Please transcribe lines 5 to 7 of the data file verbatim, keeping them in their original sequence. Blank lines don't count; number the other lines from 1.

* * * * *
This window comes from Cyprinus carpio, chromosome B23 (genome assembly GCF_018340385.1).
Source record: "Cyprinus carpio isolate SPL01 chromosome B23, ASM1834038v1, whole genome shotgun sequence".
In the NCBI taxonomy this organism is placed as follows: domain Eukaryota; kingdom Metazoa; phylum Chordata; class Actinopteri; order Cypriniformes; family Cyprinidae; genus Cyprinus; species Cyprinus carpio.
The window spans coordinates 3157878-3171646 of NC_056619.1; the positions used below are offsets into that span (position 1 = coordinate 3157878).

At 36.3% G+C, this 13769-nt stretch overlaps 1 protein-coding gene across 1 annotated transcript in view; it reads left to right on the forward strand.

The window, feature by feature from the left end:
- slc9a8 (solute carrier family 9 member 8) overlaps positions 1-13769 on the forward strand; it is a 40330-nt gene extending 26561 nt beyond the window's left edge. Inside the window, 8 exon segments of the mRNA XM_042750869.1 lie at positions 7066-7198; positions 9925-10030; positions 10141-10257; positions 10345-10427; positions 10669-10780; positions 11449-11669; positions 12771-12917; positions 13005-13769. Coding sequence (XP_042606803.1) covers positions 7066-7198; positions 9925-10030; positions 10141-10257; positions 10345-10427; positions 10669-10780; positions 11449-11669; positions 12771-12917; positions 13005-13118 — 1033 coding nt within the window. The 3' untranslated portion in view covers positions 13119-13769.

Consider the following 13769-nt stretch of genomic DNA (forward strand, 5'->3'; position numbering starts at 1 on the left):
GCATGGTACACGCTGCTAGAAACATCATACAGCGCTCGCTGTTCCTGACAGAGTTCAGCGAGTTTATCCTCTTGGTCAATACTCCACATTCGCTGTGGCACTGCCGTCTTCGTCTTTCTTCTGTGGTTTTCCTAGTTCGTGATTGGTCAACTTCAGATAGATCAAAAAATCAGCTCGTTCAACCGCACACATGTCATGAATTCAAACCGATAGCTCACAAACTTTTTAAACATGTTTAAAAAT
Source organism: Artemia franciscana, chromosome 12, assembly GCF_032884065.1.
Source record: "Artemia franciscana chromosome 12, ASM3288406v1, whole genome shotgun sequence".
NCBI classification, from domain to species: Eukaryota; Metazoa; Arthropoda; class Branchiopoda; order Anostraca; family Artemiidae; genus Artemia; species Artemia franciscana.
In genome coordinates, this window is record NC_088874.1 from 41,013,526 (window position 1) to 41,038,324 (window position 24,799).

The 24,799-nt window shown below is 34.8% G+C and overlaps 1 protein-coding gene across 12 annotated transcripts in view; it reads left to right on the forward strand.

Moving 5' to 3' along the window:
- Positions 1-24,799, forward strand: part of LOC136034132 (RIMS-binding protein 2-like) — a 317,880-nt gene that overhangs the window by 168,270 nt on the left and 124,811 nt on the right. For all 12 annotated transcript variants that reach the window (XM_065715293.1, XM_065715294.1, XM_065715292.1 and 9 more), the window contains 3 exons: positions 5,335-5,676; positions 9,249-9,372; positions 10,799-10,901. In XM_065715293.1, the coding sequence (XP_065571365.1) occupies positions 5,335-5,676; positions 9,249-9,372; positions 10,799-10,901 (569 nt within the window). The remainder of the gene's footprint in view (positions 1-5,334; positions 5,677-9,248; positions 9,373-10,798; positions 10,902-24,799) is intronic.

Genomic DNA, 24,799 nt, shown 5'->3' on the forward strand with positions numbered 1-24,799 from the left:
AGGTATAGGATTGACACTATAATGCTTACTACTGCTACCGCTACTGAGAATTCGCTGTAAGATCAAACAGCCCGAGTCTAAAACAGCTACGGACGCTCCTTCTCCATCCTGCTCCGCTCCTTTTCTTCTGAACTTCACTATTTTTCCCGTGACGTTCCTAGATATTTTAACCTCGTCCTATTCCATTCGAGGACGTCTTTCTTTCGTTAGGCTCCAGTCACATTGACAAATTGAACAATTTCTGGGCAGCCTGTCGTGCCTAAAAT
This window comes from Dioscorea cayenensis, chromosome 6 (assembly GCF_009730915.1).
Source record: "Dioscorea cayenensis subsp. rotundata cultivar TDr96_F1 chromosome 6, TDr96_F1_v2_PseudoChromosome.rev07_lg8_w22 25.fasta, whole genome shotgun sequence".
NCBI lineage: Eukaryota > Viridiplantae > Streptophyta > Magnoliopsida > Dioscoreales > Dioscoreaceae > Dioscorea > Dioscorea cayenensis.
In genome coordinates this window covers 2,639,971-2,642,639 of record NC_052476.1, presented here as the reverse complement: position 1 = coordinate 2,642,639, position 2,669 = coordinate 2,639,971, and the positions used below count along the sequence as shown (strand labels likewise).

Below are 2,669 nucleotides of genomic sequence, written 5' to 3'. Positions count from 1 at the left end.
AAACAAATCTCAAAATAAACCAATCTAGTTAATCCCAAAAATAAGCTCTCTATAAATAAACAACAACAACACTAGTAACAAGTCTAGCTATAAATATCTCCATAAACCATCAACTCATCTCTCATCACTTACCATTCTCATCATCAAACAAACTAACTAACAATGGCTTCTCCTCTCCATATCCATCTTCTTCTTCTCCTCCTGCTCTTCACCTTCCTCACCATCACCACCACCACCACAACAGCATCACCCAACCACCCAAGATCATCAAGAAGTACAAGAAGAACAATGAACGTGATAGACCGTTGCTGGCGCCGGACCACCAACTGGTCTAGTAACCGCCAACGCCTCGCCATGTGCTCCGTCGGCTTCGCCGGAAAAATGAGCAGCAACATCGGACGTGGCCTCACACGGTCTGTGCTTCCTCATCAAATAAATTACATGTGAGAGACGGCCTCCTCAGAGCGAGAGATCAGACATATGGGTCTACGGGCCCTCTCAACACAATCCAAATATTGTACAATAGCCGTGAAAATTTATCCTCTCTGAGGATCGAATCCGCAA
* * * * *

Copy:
At 36.3% G+C, this 13769-nt stretch overlaps 1 protein-coding gene across 1 annotated transcript in view; it reads left to right on the forward strand.

The window, feature by feature from the left end:
- slc9a8 (solute carrier family 9 member 8) overlaps positions 1-13769 on the forward strand; it is a 40330-nt gene extending 26561 nt beyond the window's left edge. Inside the window, 8 exon segments of the mRNA XM_042750869.1 lie at positions 7066-7198; positions 9925-10030; positions 10141-10257; positions 10345-10427; positions 10669-10780; positions 11449-11669; positions 12771-12917; positions 13005-13769. Coding sequence (XP_042606803.1) covers positions 7066-7198; positions 9925-10030; positions 10141-10257; positions 10345-10427; positions 10669-10780; positions 11449-11669; positions 12771-12917; positions 13005-13118 — 1033 coding nt within the window. The 3' untranslated portion in view covers positions 13119-13769.